Last Sunday (25th January) the Fabric of India team went to the Aashni + Co Wedding Show, held at The Dorchester, London. It showcased the work of some of India’s leading designers including two already selected for our forthcoming exhibition. It was the first time that any of us had been to such an event and it turned out to be a great way of seeing the work by a diverse set of designers in one space and for meeting some interesting people.
The entrance was impressively decorated in gold tones with an outfit from each of the designers. This led to a room full of young glamorous Indian women and their mothers, aunts, sisters and friends, all looking for the perfect wedding outfit. The designer’s stalls were full of bright colours, printed and patterned fabrics, but above all there was a profuse amount of gold embroidery.
The Indian wedding outfit has become one of the primary means of popularising traditional textile techniques and fine fabrics. Many of the designers used zardosi, gota work, sequins and beading on silk, velvet and lace to create an opulent aesthetic evoking the grandeur of the Maharajahs. Here’s a quick guide to what these techniques are:
Zardosi: gold-thread embroidery, using metallic elements and thread, sometimes includes mirrors, or precious/semi-precious stones.
Gota: a metallic ribbon in which flattened gold or silver wire forms the weft, and silk or cotton forms the warp.
Of the designers attending the event, Sabysachi Mukherjee is one of the most sought after for wedding attire and he is also particularly vocal about preserving India’s textile heritage: I had spent a day with him in his workshops in Kolkata in March 2014 where I was able to understand more about his passion for textiles and see where some of the processes for his outfits take place. It was lovely to see him in London again and I was reminded of the first time I met him, many years ago when he came to the V&A to look through the archives. He told me that it was seeing the collections in the museum that inspired him to explore the history of Indian textiles through his own designs. Here are some details from his collections which I saw during my visit to his studios last March.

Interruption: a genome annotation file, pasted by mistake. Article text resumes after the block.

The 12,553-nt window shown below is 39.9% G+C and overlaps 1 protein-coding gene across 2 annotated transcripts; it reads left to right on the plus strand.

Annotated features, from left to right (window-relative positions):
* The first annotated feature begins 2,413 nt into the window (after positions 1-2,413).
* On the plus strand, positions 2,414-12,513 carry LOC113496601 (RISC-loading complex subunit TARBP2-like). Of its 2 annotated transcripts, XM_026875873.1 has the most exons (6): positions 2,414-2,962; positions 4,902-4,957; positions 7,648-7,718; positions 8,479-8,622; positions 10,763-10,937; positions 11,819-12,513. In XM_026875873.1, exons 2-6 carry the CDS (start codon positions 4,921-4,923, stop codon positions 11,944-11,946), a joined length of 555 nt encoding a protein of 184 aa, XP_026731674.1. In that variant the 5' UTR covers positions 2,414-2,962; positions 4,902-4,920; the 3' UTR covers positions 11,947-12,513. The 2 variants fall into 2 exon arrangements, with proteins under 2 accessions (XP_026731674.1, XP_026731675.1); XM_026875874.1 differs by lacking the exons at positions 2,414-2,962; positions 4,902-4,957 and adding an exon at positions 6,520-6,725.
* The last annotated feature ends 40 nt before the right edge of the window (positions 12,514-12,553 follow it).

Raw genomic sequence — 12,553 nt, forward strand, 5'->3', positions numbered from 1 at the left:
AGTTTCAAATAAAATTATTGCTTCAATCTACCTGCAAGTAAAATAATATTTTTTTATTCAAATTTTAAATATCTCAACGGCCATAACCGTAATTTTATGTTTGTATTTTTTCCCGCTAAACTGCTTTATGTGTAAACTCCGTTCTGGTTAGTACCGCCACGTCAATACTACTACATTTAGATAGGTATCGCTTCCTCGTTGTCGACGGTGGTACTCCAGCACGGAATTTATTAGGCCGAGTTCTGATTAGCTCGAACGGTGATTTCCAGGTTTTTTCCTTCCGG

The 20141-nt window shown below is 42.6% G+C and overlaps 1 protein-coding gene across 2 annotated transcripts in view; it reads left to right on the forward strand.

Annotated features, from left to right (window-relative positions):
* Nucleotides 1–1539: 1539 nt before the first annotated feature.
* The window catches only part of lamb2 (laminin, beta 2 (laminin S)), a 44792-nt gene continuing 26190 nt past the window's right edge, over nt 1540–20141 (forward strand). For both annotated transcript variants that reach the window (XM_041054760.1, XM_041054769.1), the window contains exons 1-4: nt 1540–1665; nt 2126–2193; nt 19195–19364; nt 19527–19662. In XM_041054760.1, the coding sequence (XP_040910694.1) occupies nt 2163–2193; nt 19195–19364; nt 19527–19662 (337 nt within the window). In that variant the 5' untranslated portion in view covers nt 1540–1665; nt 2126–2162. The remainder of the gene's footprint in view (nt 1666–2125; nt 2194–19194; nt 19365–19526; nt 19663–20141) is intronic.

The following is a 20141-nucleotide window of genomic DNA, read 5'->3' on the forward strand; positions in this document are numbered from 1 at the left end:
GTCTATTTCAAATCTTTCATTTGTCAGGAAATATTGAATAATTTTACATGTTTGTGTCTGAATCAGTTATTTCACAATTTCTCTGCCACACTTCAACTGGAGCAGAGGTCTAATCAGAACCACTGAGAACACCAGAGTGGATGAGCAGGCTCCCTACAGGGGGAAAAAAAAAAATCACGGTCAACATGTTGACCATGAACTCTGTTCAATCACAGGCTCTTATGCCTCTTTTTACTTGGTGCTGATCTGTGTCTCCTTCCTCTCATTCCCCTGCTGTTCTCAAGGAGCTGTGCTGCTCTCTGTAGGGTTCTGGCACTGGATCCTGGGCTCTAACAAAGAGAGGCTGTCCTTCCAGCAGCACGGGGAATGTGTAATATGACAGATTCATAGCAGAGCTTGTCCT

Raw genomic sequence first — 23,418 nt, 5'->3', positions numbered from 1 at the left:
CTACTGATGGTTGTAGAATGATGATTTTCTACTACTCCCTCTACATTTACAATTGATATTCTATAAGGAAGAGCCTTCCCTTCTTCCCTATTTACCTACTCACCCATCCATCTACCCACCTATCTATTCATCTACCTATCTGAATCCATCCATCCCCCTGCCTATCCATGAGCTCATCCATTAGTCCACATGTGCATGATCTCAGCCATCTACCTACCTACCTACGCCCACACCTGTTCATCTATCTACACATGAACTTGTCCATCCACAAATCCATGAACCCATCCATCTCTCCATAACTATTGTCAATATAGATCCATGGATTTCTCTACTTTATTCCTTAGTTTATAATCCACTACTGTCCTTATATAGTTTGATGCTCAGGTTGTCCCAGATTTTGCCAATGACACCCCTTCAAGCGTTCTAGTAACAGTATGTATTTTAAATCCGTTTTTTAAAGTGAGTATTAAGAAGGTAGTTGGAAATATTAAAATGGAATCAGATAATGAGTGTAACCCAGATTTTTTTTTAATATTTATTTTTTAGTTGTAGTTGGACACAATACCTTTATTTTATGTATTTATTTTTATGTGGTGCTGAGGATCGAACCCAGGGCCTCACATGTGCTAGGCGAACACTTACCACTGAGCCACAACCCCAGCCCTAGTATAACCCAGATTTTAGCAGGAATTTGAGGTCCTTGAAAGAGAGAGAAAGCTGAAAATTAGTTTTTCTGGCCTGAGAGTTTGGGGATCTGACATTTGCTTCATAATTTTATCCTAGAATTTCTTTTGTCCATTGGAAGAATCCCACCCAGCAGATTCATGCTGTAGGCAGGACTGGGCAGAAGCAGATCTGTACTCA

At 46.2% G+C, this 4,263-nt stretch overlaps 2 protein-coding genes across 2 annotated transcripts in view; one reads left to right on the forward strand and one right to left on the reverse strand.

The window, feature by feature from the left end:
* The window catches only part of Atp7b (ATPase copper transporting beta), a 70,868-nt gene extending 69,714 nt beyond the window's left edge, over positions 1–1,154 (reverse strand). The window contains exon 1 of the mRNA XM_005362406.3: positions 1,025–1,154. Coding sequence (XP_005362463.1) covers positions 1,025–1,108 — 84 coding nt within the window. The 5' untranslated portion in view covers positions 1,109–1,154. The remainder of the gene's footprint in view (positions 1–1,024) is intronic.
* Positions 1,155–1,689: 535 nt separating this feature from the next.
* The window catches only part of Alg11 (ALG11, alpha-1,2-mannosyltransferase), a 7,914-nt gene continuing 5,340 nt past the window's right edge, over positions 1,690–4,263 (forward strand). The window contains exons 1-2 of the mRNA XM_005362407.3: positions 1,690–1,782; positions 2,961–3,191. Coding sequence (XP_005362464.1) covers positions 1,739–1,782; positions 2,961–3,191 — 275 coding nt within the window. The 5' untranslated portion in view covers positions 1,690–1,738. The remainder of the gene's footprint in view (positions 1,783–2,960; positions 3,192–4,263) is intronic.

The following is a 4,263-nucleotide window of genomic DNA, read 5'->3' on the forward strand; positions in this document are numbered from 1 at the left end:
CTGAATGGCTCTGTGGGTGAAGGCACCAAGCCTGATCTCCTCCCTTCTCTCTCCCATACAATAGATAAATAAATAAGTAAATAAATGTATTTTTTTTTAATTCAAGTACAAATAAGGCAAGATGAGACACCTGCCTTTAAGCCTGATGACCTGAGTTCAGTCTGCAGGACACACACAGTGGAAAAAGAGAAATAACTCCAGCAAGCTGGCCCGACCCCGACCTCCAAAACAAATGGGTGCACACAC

Interviewing the designer has been an important element of the research for this exhibition. However, this Wedding Show gave me a valuable opportunity to speak to some of Sabyasachi’s potential customers. His stall was extremely popular with the British Asian crowd and there was rarely a moment when it wasn’t filled with brides marvelling at his elegant gowns and the combination of subtle colours and incredible craftsmanship.
So what was it about his designs that appealed to the many women who tried on his outfits?
Nina Hunjan loved the craftsmanship and the understated colours. Not wanting the bright reds, pinks and oranges of the typical Indian wedding aesthetic, these pale hues and fitted silhouette suited her perfectly. Her mother feared that it might be a little too understated . In our email exchange afterwards she said ‘The quality and detailing of his work is just beautiful and stands out among the other designers, it’s the difference between a paper rose and a real one!’
Gold floral embellishments on a simple cream blouse, teamed with a pale sari, appealed to this young woman. She liked the blouse first and wanted a light weight sari to go with it. This sari has gold gota work on khadi fabric.
We met many interesting people that day and amongst them was the talented Liam, who styled the women trying on gowns and saris with great skill and ease of manner.
We left the Wedding show somewhat overwhelmed by the range of work we had seen, the number of people attending and the many individuals we had met.
For the The Fabric of India exhibition we are excited to be showing a specially designed male and female wedding ensemble by Sabyasachi Mukherjee.